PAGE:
What You Need To Remember
Heart shapes look best with chin-length bobs with bangs or blunt bangs and wavy layers. Pollack believes that soft angles in the front that begin below the face help balance out the longer forehead. According to Papanikolas, the idea here is to maintain the bangs tight in order to give the illusion of less breadth at the top.
Square face forms adopt a similar approach to oblong/rectangle face shapes. Layers, volume, and side-swept or feathery fringe soften sharp edges and powerful jawlines. Long layers and angles give the hair movement and structure.
Diamond shapes may flaunt their high cheekbones by wearing their hair short or long with face-framing layers. This form is also enhanced with added bangs that touch around the cheekbone.
Bring in photos of how you want your hair to appear. This ensures that the picture in your brain corresponds to the image in your stylist’s head, and together you may adjust the appearance to a style that flatters your characteristics.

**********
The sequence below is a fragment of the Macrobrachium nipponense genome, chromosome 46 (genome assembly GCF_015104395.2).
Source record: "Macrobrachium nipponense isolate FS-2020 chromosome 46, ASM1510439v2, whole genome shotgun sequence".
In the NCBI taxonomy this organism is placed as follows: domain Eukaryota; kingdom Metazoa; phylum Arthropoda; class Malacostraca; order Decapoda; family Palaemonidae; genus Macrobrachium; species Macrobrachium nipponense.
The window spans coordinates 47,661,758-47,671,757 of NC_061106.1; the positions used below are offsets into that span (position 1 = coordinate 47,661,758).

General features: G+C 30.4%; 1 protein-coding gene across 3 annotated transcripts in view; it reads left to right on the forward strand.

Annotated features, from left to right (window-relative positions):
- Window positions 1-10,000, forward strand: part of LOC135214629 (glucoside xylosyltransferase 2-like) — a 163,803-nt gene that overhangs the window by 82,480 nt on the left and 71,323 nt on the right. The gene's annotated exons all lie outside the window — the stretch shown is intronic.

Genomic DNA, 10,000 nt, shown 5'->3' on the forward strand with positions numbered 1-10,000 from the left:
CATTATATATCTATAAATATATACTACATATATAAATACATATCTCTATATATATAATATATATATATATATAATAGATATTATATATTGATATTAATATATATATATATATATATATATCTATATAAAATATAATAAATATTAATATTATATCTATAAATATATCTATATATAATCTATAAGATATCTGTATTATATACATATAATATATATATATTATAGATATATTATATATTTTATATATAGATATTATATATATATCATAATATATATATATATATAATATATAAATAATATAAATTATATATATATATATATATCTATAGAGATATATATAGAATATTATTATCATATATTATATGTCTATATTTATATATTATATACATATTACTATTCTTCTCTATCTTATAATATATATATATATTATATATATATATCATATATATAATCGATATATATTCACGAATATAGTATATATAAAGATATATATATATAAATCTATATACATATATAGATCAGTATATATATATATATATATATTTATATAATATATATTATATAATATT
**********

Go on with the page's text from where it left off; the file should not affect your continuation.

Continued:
Pollack believes that hair texture and type are important factors in determining your best style. She believes it is critical to understand what your hair is capable of doing naturally and what you are prepared to do to preserve a desired appearance.
Both texture and volume are crucial to consider since they help give breadth and height to your hair, but Papanikolas advises that they might be your “biggest enemy” if you’re attempting to extend your face.